The Transparent interpolation guide T, at each location in the destination region, selects the image gradient (either from source image data or from destination image data) that is the greatest. In this manner, the blended result image comprises image data that best matches the most apparent features of either the source region or the destination region in a given location in the destination domain.
As shown above, the Masking interpolation guide M filters the destination image data such that only the most salient features are generated in the destination region of the blended result image. For example, using the Masking interpolation guide M shown in the previous table, image data intensity in a source region 804 of a source image 800 is attenuated for low (or, alternatively, high) gradient regions to produce a cartoon-like effect, shown in blended result image 802.
Alternatively, the Masking interpolation guide M may be modified to provide a band filter range:
minƒ ∫∫Ω |∇ƒ−v| 2+α∫∫T|ƒ−ƒ*|2,
having the boundary condition ƒ|∂Ω=ƒ*|∂Ω. The magnitude of the mixing effect in this region may be controlled by the weighting parameter α.
The exemplary hardware and operating environment of
The system bus 23 may be any of several types of bus structures including a memory bus or memory controller, a peripheral bus, and a local bus using any of a variety of bus architectures. The system memory may also be referred to as simply the memory, and includes read only memory (ROM) 24 and random access memory (RAM) 25. A basic input/output system (BIOS) 26, containing the basic routines that help to transfer information between elements within the computer 20, such as during start-up, is stored in ROM 24. The computer 20 further includes a hard disk drive 27 for reading from and writing to a hard disk, not shown, a magnetic disk drive 28 for reading from or writing to a removable magnetic disk 29, and an optical disk drive 30 for reading from or writing to a removable optical disk 31 such as a CD ROM or other optical media.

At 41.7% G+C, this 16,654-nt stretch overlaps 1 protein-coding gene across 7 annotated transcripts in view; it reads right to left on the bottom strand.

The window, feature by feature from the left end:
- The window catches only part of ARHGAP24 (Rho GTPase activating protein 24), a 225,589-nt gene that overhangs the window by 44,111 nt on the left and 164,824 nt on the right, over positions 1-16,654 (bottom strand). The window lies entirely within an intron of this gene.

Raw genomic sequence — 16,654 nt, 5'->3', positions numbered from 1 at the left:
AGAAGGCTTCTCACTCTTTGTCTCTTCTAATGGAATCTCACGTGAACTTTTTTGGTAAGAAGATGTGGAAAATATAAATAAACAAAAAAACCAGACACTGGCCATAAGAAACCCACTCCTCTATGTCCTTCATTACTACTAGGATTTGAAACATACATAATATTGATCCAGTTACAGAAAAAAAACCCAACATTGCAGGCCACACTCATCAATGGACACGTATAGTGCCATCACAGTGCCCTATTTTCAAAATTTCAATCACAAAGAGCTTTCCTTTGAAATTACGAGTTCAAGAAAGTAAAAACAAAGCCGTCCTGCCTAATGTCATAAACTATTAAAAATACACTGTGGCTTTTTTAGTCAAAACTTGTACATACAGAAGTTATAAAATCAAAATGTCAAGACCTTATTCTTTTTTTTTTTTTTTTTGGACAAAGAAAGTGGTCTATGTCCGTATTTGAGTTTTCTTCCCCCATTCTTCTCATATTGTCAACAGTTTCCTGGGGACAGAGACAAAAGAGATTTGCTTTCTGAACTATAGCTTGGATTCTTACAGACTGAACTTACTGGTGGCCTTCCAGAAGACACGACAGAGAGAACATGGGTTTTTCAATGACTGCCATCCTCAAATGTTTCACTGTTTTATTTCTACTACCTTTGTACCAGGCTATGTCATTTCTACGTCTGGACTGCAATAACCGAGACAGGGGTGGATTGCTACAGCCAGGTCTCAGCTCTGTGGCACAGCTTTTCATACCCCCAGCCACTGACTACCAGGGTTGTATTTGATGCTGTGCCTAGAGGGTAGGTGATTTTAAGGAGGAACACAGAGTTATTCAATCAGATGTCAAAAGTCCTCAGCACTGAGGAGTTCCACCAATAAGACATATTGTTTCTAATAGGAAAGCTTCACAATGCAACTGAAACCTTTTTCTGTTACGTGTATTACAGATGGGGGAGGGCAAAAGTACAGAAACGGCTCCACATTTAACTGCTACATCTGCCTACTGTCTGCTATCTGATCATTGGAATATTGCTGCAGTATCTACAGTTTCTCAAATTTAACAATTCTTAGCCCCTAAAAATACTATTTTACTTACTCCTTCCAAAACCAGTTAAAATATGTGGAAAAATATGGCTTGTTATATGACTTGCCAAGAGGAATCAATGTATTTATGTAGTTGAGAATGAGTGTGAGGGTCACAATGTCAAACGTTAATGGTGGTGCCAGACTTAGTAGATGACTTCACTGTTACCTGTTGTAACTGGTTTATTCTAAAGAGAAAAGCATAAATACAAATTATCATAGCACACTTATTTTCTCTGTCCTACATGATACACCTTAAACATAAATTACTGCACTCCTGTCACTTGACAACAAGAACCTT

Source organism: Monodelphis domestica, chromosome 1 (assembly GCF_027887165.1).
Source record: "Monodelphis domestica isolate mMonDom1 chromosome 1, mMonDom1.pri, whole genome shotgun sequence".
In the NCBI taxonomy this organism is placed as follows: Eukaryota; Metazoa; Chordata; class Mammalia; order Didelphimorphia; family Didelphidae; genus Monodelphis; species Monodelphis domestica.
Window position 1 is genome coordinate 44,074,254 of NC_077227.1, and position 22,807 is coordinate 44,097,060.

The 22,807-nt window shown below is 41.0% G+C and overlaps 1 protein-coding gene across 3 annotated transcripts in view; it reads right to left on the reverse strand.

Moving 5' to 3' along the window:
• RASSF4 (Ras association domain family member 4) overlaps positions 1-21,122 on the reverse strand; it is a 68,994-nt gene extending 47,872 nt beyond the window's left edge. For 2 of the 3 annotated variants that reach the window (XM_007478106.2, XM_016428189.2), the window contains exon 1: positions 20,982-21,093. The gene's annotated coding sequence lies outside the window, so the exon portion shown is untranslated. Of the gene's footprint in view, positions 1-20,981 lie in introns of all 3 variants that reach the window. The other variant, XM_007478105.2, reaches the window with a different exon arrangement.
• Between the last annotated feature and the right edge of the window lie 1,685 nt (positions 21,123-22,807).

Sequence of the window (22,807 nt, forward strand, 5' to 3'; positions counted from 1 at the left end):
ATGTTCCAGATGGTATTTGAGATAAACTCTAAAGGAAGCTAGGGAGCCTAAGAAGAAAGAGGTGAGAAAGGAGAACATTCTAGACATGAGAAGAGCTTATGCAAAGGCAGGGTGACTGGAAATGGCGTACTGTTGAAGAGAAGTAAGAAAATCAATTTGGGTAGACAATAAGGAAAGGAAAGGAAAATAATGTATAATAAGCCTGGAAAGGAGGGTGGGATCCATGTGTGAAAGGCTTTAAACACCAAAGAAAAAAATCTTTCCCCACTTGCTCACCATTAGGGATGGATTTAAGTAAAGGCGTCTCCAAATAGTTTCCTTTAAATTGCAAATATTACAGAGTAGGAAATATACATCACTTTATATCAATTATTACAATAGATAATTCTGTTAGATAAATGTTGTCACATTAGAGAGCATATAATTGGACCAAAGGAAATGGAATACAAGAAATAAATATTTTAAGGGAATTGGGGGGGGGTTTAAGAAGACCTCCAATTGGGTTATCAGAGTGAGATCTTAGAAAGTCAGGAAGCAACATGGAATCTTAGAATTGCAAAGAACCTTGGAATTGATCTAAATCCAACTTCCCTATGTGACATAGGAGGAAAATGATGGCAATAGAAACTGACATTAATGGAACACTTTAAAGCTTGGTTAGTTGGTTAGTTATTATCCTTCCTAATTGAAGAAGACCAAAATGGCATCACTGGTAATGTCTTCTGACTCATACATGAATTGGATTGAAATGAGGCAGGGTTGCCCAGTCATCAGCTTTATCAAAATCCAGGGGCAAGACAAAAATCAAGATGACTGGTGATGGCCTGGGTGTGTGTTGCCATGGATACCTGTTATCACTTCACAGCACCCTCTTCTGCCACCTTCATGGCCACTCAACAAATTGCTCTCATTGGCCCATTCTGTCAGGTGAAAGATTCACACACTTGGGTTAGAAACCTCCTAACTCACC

The hard disk drive 27, magnetic disk drive 28, and optical disk drive 30 are connected to the system bus 23 by a hard disk drive interface 32, a magnetic disk drive interface 33, and an optical disk drive interface 34, respectively. The drives and their associated computer-readable media provide nonvolatile storage of computer-readable instructions, data structures, program modules and other data for the computer 20. It should be appreciated by those skilled in the art that any type of computer-readable media which can store data that is accessible by a computer, such as magnetic cassettes, flash memory cards, digital video disks, Bernoulli cartridges, random access memories (RAMs), read only memories (ROMs), and the like, may be used in the exemplary operating environment.